Since I’ve received my previous short review of the Wandboard Dual development board, there has been more work on done the platform with new Android and Ubuntu images, Jelly Bean source, Linux SDK release, and git repo setup. I’ve tried the binary images, and had a quick look at the source code and corresponding documentation.
Android 4.1.2 Image and Source Code
Wanboard has release an improved Android image on the 14th of March which you can download for both Solo and Dual version of the development board with the following Changelog:
Fix HDMI audio/playback issue with certain monitor.
Add support for wifi on wandboard-dual.
Might need to turn off “Avoid poor connections” in Wi-Fi ->Advanced to keep connection alive.
I’ve given it a try in Wandboard Dual,
and it seems Ethernet support is gone (Sorry my mistake, Ethernet IS working, but there’s no indication when it’s connected, and it’s pretty slow), Wi-Fi works but I’ve encountered the known issue above, and it’s quite slow, at least at the beginning, because of mmcqd process that seemed very busy with my microSD card. Adb is still not working so for a development board it’s quite a massive shortcoming if you want to develop Android apps for the platform.
I was able to install Google Play in the Wandboard. First download gapps-jb-20120726-signed.zip, then extract it and copy the files in the micro SD card as follows in a Linux PC:
sudo cp ~/gapps-jb/system/* /media/system/ -rf
But then I decided to stop playing with Android on Wandboard for now, because I don’t like to torture myself using a system so slow. CPU usage is always around 6 to 7, the popup window showing “App is not responding : Wait / Kill” appears very often, and sometimes even the mouse point can’t be moved around.
The company also provides 2 Android Jelly Bean source code release:
- wandboard_android_4.1.2_fullsource.tar.xz (1.6GB) – Full sourcecode for the Wandboard Android release. This is after the repo command and hence contains all necessary packages.
- wandboard_android_4.1.2_minimal.tar.xz (100MB) – Small release containing the Freescale Android Jellybean release and the necessary patches for Wandboard.
For tarballs contains a file called Wandboard_Android_4.1.2_UserGuide.pdf with the instructions to build Android, create a bootable SD card and install Google Apps.
Ubuntu 11.10 Image, Source Code and Kernel repo
The company also released an updated Ubuntu 11.10 image that you can download for the dual version only. There’s no Changelog provided with the file. All I can say is that it could be a bit smoother than before (although boot time is still over 2 minutes), both Ethernet and Wi-Fi are working, but 2D/3D GPU acceleration is still not supported, as es2gears and glmark2-es2 are still using software rendering with this image. However, hardware video acceleration is working, as I could play most Linaro samples with Totem Player:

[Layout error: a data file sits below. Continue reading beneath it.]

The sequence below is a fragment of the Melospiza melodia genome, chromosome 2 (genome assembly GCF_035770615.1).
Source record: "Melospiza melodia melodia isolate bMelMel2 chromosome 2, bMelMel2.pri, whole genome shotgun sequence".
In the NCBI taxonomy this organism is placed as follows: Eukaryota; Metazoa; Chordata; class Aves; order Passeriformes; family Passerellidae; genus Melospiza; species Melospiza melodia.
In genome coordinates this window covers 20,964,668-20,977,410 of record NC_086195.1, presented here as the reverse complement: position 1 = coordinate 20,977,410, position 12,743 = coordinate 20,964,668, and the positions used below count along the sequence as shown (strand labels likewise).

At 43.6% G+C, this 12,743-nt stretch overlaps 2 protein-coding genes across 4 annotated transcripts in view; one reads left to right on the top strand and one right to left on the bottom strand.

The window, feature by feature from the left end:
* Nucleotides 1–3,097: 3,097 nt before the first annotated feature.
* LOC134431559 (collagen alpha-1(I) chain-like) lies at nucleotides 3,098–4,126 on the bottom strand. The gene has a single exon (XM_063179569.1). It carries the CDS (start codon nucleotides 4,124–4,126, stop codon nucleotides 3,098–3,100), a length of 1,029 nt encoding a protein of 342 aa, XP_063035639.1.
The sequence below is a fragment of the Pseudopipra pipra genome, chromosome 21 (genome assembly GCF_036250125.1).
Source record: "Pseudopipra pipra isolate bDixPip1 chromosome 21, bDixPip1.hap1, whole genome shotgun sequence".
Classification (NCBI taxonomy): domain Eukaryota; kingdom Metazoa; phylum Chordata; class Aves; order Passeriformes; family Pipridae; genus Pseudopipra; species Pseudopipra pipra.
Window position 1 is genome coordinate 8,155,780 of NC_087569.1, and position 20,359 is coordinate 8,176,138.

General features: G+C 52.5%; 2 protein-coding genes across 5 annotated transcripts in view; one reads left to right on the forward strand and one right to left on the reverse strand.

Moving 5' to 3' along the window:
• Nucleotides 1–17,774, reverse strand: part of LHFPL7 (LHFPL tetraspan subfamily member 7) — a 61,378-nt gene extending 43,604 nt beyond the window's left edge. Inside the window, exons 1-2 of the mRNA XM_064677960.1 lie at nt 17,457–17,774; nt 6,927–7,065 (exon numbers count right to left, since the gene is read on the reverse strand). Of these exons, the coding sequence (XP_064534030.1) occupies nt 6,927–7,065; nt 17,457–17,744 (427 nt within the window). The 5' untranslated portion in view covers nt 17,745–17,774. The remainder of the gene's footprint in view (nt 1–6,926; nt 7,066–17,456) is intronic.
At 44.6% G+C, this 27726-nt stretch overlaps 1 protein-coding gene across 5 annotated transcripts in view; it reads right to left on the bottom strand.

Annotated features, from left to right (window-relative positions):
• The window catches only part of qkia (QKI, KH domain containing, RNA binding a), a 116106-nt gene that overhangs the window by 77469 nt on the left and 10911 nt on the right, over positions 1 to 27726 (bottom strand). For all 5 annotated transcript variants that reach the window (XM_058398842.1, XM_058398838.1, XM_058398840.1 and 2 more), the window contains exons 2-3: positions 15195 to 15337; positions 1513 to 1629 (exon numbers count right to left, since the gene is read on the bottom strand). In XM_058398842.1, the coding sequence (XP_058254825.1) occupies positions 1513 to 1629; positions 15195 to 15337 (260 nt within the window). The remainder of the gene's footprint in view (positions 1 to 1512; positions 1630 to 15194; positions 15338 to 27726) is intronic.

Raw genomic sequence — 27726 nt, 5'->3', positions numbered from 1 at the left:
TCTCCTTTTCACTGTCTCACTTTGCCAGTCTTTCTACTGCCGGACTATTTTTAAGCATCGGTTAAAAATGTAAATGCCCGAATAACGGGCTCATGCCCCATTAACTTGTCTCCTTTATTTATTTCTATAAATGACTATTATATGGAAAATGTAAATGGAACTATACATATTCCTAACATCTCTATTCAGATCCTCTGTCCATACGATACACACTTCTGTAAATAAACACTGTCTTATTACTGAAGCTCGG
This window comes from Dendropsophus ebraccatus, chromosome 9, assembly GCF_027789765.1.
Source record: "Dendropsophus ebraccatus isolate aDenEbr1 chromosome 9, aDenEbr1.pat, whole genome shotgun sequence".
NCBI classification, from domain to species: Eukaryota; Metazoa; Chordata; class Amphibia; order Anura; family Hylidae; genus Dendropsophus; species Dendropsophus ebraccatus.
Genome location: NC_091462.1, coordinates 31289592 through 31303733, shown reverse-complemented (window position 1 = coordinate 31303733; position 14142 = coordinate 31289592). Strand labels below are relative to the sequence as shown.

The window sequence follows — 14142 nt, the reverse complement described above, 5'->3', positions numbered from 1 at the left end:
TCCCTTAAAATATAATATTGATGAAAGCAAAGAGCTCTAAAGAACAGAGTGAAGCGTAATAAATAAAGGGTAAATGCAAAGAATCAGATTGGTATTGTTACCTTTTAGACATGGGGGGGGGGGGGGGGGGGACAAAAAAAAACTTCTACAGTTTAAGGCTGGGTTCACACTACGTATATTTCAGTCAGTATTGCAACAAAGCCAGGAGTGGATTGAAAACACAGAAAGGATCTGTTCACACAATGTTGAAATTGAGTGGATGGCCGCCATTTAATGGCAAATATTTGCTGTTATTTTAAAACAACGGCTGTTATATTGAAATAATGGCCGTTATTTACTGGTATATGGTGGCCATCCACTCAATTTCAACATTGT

- H.264 codec / MP4 container (Big Buck Bunny), 480p/720p/1080p – OK
- MPEG2 codec / MPG container, 480p/720p/1080p – OK
- MPEG4 codec, AVI container – OK
- VC1 codec (WMV), 480p/720p/1080p – OK
- Real Media (RMVB) – Failed. The required plugins (gstreamer-plugins-ugly) are automatically detected and installed by Totem Player, but the videos still fail to play.
- WebM 480p/720p/1080p – OK
Video codec support is pretty good, as they did not cut corners to save cost with codec licenses (maybe it’s not possible with Freescale). There are still some bugs however. For example, if one video cannot play, you’ll have to restart the board to be able to play other videos, and if you turn off your TV or change source, you may lose HDMI audio until you reboot the board.
One the audio side it’s not as good. The board can decode AC3 and Dolby Digital 5.1, but DTS, DTS-HD MA, DTS-HD HR, TrueHD 5.1 & 7.1 and Dolby Digital 7.1 do not work. I don’t know if this is an implementation or a license issue.
Wandboard team also provided a new Linux Sourcecode SDK (Release Candidate) during last week-end. The file contains source code for u-boot and wandboard linux kernel, as well as binaries, firmware, tools and documentation. The file doc/wand-dev.pdf in the tar file explains how to build U-boot and the Linux kernel, and how to create a bootable micro SD card. It also briefly explains how to p[lay with bluetooth, Wi-Fi and audio drivers.The company has also setup a git server http://repo.or.cz/w/wandboard.git for Wandboard Android and Linux development, and Wandboard is now part of mainline U-boot.
That means currently Android and Ubuntu images for Wandboard still need more work, so you can’t really expect to get the board and develop some applications without issues just yet. It seems Wandboard a
nd/or Technexion, the company providing the EDM module [Update: Albeit the MAC Address on my module belong to Technexion, I’ve been told they don’t provide the module], at least partially relies on the community to help them improve support for the board. But this is happening, as Fabio Estevan is the one behind mainlining wandboard support in U-boot, and more work is being done as others work on buildroot and Yocto Project support. You can follow the progress in Wandboard Forums. I’ve also been informed that some XBMC people are working with the board, so you may expect an XBMC release in a (little) while.
Jean-Luc started CNX Software in 2010 as a part-time endeavor, before quitting his job as a software engineering manager, and starting to write daily news, and reviews full time later in 2011.